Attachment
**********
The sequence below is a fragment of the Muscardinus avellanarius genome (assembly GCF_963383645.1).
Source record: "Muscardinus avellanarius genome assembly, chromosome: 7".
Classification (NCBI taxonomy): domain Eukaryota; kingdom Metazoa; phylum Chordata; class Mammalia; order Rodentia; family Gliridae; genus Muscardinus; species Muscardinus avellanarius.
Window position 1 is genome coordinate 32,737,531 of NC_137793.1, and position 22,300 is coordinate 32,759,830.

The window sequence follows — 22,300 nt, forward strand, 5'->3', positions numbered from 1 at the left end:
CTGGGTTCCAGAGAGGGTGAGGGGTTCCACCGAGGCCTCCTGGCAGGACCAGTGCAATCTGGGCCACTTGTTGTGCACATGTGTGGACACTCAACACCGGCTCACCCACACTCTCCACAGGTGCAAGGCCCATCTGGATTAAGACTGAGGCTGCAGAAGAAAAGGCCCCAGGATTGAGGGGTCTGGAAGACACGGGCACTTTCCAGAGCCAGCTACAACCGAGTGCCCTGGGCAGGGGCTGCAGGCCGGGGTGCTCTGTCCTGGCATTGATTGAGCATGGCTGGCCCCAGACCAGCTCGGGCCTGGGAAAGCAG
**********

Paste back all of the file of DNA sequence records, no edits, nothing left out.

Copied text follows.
The sequence below is a fragment of the Muscardinus avellanarius genome (assembly GCF_963383645.1).
Source record: "Muscardinus avellanarius genome assembly, chromosome: 7".
Classification (NCBI taxonomy): domain Eukaryota; kingdom Metazoa; phylum Chordata; class Mammalia; order Rodentia; family Gliridae; genus Muscardinus; species Muscardinus avellanarius.
Window position 1 is genome coordinate 32,737,531 of NC_137793.1, and position 22,300 is coordinate 32,759,830.

The window sequence follows — 22,300 nt, forward strand, 5'->3', positions numbered from 1 at the left end:
CTGGGTTCCAGAGAGGGTGAGGGGTTCCACCGAGGCCTCCTGGCAGGACCAGTGCAATCTGGGCCACTTGTTGTGCACATGTGTGGACACTCAACACCGGCTCACCCACACTCTCCACAGGTGCAAGGCCCATCTGGATTAAGACTGAGGCTGCAGAAGAAAAGGCCCCAGGATTGAGGGGTCTGGAAGACACGGGCACTTTCCAGAGCCAGCTACAACCGAGTGCCCTGGGCAGGGGCTGCAGGCCGGGGTGCTCTGTCCTGGCATTGATTGAGCATGGCTGGCCCCAGACCAGCTCGGGCCTGGGAAAGCAG